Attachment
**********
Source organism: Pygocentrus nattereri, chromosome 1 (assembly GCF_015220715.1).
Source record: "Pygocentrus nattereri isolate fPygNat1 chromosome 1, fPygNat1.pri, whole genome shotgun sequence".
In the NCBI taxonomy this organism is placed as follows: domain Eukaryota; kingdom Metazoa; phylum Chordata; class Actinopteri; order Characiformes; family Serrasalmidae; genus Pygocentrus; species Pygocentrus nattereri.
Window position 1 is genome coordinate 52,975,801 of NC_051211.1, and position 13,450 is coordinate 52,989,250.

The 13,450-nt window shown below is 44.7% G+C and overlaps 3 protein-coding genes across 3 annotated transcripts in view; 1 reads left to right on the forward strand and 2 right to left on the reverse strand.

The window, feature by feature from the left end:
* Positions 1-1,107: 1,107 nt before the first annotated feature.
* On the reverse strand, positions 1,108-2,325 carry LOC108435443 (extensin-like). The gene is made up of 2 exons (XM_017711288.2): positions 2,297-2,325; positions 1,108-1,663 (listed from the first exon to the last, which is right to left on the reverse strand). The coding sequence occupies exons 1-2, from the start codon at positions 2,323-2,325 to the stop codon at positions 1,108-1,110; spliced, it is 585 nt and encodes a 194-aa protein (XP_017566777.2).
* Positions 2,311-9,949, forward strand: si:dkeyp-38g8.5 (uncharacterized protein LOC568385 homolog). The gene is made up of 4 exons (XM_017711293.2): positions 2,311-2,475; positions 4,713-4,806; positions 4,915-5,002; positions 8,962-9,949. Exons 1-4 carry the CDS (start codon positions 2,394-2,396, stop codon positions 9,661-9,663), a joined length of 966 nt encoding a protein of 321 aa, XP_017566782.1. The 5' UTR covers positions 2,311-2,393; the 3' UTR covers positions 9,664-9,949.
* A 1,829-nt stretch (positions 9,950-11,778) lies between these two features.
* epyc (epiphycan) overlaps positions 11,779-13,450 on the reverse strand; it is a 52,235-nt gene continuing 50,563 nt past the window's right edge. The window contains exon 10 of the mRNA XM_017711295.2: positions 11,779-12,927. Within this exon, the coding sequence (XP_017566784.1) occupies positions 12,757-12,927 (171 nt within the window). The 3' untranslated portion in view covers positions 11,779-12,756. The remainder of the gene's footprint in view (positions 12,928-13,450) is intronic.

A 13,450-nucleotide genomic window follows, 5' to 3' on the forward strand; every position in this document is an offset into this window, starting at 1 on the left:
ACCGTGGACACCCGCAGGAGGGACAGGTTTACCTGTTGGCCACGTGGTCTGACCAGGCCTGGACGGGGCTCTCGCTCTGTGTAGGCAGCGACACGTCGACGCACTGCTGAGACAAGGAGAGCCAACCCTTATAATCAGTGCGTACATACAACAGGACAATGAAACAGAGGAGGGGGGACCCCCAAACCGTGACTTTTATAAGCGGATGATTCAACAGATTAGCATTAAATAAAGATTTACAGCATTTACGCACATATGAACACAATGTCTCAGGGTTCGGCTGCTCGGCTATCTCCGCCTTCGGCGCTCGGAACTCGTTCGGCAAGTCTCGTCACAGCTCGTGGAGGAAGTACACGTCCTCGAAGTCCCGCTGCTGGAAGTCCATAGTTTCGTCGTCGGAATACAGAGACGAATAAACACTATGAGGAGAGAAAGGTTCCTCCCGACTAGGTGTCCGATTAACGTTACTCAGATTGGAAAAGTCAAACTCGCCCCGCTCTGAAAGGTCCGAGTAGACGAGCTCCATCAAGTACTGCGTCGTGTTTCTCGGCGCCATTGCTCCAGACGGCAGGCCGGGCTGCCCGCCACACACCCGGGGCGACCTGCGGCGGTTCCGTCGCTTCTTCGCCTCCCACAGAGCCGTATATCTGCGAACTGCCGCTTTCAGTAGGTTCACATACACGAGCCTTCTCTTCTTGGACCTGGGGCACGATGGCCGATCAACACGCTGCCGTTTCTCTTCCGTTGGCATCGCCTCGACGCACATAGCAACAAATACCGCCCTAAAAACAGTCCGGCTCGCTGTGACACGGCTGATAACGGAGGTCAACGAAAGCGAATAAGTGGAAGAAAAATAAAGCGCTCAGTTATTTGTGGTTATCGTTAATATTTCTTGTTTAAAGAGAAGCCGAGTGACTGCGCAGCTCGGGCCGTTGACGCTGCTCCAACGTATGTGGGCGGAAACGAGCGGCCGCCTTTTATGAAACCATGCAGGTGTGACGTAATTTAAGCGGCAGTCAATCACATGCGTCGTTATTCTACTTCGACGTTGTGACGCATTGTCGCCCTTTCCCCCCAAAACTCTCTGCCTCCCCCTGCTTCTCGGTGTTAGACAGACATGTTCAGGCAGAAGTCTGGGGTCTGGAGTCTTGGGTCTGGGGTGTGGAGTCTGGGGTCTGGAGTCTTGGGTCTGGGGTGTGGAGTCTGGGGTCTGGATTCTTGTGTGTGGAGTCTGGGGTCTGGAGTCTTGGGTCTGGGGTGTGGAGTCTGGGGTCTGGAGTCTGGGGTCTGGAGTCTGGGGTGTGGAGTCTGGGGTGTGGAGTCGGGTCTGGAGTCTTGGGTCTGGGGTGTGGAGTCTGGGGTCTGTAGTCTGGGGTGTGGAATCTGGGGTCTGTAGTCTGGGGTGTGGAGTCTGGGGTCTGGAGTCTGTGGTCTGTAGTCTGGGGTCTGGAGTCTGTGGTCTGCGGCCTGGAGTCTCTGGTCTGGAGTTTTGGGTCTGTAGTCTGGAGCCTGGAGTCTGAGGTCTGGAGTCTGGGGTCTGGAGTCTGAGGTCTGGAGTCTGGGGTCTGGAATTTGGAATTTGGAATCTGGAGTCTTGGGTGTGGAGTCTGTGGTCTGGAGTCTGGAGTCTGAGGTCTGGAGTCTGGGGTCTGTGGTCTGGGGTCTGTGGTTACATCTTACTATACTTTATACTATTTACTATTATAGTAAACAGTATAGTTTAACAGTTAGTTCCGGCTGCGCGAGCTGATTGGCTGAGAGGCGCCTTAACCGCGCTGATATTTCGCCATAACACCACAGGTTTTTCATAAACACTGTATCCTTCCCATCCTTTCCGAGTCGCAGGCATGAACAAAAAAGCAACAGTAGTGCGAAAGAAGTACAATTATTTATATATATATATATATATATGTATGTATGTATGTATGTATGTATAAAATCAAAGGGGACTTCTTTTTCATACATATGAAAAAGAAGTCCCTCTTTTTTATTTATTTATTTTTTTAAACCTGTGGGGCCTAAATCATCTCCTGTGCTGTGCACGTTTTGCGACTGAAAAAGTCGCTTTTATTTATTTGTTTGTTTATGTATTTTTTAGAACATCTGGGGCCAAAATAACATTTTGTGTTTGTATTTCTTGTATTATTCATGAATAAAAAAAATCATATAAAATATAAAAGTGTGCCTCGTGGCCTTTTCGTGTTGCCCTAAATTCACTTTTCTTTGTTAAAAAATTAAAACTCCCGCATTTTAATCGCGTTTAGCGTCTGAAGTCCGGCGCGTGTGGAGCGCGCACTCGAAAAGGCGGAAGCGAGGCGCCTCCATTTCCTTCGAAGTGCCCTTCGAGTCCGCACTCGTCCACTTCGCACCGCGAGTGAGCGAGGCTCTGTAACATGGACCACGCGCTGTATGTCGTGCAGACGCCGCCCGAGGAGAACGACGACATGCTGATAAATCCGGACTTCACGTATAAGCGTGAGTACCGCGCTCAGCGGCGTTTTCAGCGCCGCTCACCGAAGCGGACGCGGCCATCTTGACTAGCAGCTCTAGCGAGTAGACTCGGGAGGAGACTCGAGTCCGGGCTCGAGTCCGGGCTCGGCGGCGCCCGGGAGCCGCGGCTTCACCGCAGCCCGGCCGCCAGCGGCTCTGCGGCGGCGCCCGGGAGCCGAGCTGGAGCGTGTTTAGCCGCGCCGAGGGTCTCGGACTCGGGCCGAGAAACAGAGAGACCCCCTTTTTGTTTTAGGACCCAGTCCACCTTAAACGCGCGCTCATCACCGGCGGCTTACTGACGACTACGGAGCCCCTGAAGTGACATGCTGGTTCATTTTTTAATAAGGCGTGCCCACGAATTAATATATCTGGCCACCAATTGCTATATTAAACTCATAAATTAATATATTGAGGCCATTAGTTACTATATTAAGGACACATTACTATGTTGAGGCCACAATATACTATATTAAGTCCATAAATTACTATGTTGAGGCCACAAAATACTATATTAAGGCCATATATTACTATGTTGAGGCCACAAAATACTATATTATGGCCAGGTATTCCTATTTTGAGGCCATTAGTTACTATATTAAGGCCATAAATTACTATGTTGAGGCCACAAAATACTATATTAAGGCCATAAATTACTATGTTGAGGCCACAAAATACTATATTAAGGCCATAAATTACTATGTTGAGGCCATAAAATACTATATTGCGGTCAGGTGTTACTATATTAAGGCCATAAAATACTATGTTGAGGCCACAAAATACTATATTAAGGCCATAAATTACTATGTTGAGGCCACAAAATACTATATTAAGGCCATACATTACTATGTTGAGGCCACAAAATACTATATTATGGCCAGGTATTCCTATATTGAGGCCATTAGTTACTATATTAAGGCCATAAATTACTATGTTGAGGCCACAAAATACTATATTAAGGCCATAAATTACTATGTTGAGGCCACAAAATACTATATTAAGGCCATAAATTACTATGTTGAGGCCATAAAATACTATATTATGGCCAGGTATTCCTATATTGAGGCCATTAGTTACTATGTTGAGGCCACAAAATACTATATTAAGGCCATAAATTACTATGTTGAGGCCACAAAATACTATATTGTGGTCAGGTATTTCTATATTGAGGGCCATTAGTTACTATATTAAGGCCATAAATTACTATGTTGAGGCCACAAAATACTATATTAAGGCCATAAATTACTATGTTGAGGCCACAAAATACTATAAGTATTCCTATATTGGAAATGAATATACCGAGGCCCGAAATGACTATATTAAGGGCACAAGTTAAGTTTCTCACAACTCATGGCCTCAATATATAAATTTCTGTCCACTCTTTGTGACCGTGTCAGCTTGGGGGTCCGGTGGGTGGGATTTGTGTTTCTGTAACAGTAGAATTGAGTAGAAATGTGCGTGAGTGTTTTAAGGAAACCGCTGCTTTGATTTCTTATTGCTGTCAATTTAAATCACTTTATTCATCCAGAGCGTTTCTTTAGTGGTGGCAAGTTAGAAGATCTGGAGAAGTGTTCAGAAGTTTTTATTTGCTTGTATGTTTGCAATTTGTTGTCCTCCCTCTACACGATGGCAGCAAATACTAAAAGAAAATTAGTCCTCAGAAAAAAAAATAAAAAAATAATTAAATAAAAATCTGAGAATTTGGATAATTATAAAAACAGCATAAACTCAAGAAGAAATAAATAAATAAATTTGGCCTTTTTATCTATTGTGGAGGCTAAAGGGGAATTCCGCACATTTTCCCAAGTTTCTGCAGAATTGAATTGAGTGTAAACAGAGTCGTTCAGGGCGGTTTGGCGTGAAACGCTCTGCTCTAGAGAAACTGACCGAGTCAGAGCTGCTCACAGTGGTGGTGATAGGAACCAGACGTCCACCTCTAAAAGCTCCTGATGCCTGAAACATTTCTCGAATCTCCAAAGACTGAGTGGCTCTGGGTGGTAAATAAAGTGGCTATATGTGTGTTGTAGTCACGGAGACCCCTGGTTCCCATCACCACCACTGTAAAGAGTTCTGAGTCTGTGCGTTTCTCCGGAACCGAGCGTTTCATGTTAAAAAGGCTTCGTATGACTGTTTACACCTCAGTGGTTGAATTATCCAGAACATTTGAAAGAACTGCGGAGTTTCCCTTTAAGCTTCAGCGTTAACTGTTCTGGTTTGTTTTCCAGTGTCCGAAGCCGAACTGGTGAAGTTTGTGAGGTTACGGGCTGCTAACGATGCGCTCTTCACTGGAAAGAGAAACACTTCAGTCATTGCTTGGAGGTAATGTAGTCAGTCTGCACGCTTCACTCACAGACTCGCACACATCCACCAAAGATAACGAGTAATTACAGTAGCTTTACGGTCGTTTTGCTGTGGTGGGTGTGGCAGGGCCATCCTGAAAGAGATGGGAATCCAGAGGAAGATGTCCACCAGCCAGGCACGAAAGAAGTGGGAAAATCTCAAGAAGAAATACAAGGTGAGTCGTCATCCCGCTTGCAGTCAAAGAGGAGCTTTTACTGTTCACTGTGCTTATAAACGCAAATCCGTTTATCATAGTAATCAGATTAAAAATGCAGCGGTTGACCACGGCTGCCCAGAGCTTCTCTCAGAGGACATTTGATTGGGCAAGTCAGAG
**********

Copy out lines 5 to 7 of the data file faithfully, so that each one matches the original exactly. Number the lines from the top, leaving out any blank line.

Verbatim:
The 13,450-nt window shown below is 44.7% G+C and overlaps 3 protein-coding genes across 3 annotated transcripts in view; 1 reads left to right on the forward strand and 2 right to left on the reverse strand.

The window, feature by feature from the left end:
* Positions 1-1,107: 1,107 nt before the first annotated feature.